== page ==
Cohos are hyper fish.  Everything they do is fast including the rate at which they grow.  The cohos that make up Lake Ontario’s spring fishery are 2-year old fish that weigh 2-3+ lbs.  By late August of the same year, when they stage before returning to the hatchery in the headwaters of the Big Salmon river in Mexico Bay they will weigh 6-12 lbs. and more.   After spawning, adult cohos will die like all Pacific salmon. 

     Unlike Chinook salmon that migrate back to the lake from spawning streams as spring fingerlings, young cohos remain in rearing streams in for a year or more.  To mimic this behavior, the New York State Dept. of Environmental Conservation stocks 5”-7” yearling cohos each spring.

     Needless to say, my favorite spring coho rig  is a fluorescent red #00 dodger trailed 12” – 14”(or shorter) back by a 2 -2 ½” green mylar fly.    The smaller dodgers are effective trolled shallow on downriggers and Dipsy divers.  The icing on the cake for any spring coho spread is a set of red #00 dodgers fished behind inline planers port and starboard.

     To rig dodgers and flies for trolling behind inline planers, use 6’ of 20# test leader ahead of the dodger.  Between the leader and the main line snap in a 5/8 to 7/8 ounce bead chain keel sinker.  This keel sinker helps keep the dodger from planing to the surface.  Set the dodger/fly back 25 to70 feet behind the inline planer board, and let the planer board out to the side of the boat the desired distance.  Multiple inline planers can be used off each side of the boat,with the nearest inlineno more than 25’ out.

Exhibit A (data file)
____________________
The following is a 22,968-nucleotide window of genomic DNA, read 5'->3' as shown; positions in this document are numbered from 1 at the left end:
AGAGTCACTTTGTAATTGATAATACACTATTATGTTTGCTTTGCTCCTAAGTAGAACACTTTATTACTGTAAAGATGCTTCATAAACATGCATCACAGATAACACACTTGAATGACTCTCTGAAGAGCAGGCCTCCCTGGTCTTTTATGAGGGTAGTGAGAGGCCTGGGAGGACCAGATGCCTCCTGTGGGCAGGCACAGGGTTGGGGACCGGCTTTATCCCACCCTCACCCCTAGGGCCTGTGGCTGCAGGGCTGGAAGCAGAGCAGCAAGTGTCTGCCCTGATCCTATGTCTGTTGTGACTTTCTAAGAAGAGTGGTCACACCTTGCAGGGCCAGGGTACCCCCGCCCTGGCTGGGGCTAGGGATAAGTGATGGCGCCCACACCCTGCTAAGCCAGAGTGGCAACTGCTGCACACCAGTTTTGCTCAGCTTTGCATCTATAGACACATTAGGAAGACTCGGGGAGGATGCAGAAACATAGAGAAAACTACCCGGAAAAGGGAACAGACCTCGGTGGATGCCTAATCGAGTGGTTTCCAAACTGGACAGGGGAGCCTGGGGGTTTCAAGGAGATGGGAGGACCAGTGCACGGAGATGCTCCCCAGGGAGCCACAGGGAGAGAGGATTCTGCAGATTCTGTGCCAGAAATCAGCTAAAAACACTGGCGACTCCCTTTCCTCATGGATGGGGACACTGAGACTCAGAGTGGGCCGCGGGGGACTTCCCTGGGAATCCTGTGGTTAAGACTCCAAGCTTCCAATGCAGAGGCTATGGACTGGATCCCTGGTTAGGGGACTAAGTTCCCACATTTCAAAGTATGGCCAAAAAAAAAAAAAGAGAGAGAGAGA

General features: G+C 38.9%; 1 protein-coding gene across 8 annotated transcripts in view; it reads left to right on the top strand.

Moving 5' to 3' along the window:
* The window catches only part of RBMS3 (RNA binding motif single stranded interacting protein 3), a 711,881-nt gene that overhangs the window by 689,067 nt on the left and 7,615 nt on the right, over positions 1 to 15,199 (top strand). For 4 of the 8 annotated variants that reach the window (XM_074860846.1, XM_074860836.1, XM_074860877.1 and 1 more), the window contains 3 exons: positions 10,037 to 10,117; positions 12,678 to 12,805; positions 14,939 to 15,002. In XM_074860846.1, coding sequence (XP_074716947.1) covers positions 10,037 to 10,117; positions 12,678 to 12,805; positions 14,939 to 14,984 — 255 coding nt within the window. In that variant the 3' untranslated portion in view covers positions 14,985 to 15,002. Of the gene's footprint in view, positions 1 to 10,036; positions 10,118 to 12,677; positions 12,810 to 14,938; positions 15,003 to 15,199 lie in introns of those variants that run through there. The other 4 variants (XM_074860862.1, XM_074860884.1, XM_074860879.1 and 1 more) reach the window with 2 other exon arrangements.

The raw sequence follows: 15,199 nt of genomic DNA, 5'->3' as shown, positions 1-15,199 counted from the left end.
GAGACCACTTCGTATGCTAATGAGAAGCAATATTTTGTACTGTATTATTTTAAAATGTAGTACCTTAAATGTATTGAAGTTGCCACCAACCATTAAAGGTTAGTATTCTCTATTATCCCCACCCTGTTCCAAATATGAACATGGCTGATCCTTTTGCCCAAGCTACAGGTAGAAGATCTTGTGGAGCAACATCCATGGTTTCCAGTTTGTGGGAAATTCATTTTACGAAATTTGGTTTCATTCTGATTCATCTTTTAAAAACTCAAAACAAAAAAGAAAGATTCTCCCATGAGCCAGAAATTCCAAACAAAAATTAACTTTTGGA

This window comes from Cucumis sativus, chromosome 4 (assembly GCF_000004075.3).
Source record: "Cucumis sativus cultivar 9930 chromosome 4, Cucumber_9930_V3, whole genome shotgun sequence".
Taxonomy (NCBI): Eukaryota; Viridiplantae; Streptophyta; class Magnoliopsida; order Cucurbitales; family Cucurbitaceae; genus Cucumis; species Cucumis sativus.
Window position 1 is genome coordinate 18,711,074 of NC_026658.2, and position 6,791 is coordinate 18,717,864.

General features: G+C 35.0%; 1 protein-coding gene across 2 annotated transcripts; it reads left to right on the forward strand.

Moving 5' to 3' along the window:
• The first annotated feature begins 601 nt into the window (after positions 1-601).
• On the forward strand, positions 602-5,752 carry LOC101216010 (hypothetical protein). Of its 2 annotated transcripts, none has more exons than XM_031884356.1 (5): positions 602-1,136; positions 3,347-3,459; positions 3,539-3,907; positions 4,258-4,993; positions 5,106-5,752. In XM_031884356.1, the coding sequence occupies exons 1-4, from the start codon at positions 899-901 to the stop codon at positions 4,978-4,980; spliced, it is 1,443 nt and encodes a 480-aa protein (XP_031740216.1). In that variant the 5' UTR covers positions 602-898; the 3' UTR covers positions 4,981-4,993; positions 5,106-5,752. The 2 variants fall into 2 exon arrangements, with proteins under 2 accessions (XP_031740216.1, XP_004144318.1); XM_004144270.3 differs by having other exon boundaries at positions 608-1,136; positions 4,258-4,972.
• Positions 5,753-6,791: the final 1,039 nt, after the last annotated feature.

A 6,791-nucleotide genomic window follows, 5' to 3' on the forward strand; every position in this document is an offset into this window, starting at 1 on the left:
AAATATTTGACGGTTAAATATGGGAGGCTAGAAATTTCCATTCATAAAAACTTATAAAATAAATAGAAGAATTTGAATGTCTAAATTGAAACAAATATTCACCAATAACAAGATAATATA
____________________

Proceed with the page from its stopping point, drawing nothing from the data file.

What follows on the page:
Riggers are normally set in the top 10 feet of water when surface temperatures are cold in late March, and April, then set deeper as temperatures warm and cohos move offshore.  Much like landlocked salmon, cohos are attracted to the boat, and downrigger setbacks of  6 to 20 feet are common.  My side riggers are set 3 to 5 feet down and 10 to 12 feet back with the dodger fly clearly visible from the boat as it wobbles back and forth. 

     Diving planers are set on 15 to 25 feet of line between the rod tip and the Dipsy until surface temps warm.  A trolling speed of 2.0 to 3.0 mph is about right depending on water temperature.  When a coho hits close to the boat, you usually see the fish in the air before you see the rod go!

     Although I rarely target cohos with them, high action jointed plugs like the J-9 orange and gold Rapala or  standard size Michigan Stingers in hot colors, especially in fluorescent red and silver or brass combos will also catch cohos.

     Interestingly, the one salmonid species that likes dodgers and flies almost as much as a coho is the landlocked salmon. 

  • Lake Ontario Trout and Salmon Fishing.., the Flutterdevle “S” Bend

    Posted on March 11th, 2019 admin No comments

     

    A slight "S" bend in a Jr. Flutterdevle

    One of  the deadliest, early spring brown trout spoons aboard the Fish Doctor is Eppinger’s Jr. Flutterdevle.  The only catch is, it doesn’t catch fish unless it’s properly tweaked.

    When I took my first Flutterdevle from the pak, I scratched my head as I checked out the almost perfectly flat spoon.  With little or no action except at very high trolling speeds, I wasn’t impressed.  I fiddled around with Jr. Flutterdevles for almost two years with very little success.  It wasn’t until Karen Eppinger, the company’s president, sent me a properly tuned Flutterdevle with an “S” bend that I finally started catching brown, after brown, after brown on it. 

    To tweak a Flutterdevle with an “S” bend, just smoothly(no sharp bends!)bend the tail of the spoon in the direction of the existing cup, and bend the nose of the spoon in the opposite direction.